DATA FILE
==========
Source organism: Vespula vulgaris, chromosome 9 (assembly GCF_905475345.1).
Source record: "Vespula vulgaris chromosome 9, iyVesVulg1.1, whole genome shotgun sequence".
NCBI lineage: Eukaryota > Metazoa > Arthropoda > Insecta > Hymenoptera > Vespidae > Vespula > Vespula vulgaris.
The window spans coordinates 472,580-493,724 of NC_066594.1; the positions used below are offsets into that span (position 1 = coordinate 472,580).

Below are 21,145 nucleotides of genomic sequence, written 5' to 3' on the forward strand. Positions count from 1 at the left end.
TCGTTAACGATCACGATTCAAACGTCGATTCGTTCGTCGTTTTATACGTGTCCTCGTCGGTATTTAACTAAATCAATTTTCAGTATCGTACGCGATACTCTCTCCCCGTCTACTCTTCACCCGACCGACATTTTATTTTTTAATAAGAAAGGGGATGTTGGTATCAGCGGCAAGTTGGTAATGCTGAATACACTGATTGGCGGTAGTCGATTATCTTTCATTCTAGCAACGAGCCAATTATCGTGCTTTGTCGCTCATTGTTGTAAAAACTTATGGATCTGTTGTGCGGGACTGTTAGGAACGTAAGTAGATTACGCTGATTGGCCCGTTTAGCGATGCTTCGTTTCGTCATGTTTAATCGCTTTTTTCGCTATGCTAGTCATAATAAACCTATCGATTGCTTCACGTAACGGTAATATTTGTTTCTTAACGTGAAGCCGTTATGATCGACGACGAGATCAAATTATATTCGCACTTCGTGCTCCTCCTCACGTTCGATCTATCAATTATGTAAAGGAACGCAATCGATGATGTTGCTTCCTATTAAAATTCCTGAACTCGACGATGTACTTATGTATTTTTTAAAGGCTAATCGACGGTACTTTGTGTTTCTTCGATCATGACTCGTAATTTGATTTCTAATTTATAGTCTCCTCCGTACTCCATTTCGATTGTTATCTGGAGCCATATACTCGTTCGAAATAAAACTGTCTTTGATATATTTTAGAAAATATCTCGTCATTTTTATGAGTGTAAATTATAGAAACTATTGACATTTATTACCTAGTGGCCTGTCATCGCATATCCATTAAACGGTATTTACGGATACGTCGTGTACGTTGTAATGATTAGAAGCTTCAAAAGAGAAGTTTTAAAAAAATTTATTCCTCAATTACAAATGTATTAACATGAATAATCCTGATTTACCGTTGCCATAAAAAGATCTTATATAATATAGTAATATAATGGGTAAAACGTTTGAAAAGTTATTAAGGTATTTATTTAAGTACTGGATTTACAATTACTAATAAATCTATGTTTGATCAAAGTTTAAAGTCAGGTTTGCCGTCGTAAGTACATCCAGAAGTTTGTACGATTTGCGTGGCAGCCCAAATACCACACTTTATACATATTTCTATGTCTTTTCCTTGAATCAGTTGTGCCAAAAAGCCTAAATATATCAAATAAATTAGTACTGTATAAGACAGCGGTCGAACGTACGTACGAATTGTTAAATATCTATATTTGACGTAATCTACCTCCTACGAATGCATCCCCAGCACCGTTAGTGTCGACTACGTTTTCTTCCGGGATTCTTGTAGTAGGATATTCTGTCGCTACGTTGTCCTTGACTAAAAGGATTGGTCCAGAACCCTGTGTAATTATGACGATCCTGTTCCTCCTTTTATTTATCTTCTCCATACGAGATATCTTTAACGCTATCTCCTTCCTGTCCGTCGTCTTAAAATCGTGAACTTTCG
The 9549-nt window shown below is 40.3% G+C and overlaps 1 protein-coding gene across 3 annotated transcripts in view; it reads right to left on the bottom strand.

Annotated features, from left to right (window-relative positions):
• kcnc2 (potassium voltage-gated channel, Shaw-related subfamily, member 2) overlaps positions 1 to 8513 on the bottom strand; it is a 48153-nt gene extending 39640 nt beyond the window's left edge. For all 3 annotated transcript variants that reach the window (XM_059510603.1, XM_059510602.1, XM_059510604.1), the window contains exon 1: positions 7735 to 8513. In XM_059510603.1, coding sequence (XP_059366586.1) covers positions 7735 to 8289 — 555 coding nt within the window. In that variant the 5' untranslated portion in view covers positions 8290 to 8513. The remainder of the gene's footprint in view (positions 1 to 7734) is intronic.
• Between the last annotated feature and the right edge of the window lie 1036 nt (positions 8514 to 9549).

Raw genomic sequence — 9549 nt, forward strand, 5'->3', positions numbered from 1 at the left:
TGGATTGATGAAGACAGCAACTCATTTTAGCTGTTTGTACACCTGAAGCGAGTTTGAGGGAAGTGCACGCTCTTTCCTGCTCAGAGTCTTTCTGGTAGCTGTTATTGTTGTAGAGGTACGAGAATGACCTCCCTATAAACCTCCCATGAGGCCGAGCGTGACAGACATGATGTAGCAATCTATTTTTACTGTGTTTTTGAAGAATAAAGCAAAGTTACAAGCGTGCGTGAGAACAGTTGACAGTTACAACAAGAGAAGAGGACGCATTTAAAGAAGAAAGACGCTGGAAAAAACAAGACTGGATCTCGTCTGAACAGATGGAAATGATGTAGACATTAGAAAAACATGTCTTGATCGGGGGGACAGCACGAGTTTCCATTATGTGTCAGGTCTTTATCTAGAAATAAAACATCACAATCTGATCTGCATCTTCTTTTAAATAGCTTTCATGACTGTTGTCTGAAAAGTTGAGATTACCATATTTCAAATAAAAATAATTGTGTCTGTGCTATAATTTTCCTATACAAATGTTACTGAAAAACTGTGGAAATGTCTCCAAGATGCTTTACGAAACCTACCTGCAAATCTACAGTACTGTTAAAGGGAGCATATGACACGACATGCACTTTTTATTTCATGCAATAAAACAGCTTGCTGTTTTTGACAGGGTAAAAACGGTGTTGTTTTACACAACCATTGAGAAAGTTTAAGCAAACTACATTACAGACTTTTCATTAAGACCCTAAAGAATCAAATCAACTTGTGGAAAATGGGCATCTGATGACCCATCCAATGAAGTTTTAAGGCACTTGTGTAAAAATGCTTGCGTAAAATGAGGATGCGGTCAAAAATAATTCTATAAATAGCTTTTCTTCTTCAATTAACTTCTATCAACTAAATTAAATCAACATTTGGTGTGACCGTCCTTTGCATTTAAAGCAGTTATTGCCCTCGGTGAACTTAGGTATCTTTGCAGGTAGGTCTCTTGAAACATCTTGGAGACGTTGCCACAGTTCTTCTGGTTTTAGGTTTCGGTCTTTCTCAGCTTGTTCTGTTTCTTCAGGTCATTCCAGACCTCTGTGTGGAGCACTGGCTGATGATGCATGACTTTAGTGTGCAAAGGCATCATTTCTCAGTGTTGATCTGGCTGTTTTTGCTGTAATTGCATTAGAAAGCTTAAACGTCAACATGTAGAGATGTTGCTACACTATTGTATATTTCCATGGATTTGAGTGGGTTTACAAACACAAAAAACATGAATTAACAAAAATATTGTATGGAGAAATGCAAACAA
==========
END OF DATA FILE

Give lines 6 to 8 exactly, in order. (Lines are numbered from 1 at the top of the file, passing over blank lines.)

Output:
TCGTTAACGATCACGATTCAAACGTCGATTCGTTCGTCGTTTTATACGTGTCCTCGTCGGTATTTAACTAAATCAATTTTCAGTATCGTACGCGATACTCTCTCCCCGTCTACTCTTCACCCGACCGACATTTTATTTTTTAATAAGAAAGGGGATGTTGGTATCAGCGGCAAGTTGGTAATGCTGAATACACTGATTGGCGGTAGTCGATTATCTTTCATTCTAGCAACGAGCCAATTATCGTGCTTTGTCGCTCATTGTTGTAAAAACTTATGGATCTGTTGTGCGGGACTGTTAGGAACGTAAGTAGATTACGCTGATTGGCCCGTTTAGCGATGCTTCGTTTCGTCATGTTTAATCGCTTTTTTCGCTATGCTAGTCATAATAAACCTATCGATTGCTTCACGTAACGGTAATATTTGTTTCTTAACGTGAAGCCGTTATGATCGACGACGAGATCAAATTATATTCGCACTTCGTGCTCCTCCTCACGTTCGATCTATCAATTATGTAAAGGAACGCAATCGATGATGTTGCTTCCTATTAAAATTCCTGAACTCGACGATGTACTTATGTATTTTTTAAAGGCTAATCGACGGTACTTTGTGTTTCTTCGATCATGACTCGTAATTTGATTTCTAATTTATAGTCTCCTCCGTACTCCATTTCGATTGTTATCTGGAGCCATATACTCGTTCGAAATAAAACTGTCTTTGATATATTTTAGAAAATATCTCGTCATTTTTATGAGTGTAAATTATAGAAACTATTGACATTTATTACCTAGTGGCCTGTCATCGCATATCCATTAAACGGTATTTACGGATACGTCGTGTACGTTGTAATGATTAGAAGCTTCAAAAGAGAAGTTTTAAAAAAATTTATTCCTCAATTACAAATGTATTAACATGAATAATCCTGATTTACCGTTGCCATAAAAAGATCTTATATAATATAGTAATATAATGGGTAAAACGTTTGAAAAGTTATTAAGGTATTTATTTAAGTACTGGATTTACAATTACTAATAAATCTATGTTTGATCAAAGTTTAAAGTCAGGTTTGCCGTCGTAAGTACATCCAGAAGTTTGTACGATTTGCGTGGCAGCCCAAATACCACACTTTATACATATTTCTATGTCTTTTCCTTGAATCAGTTGTGCCAAAAAGCCTAAATATATCAAATAAATTAGTACTGTATAAGACAGCGGTCGAACGTACGTACGAATTGTTAAATATCTATATTTGACGTAATCTACCTCCTACGAATGCATCCCCAGCACCGTTAGTGTCGACTACGTTTTCTTCCGGGATTCTTGTAGTAGGATATTCTGTCGCTACGTTGTCCTTGACTAAAAGGATTGGTCCAGAACCCTGTGTAATTATGACGATCCTGTTCCTCCTTTTATTTATCTTCTCCATACGAGATATCTTTAACGCTATCTCCTTCCTGTCCGTCGTCTTAAAATCGTGAACTTTCG
The 9549-nt window shown below is 40.3% G+C and overlaps 1 protein-coding gene across 3 annotated transcripts in view; it reads right to left on the bottom strand.

Annotated features, from left to right (window-relative positions):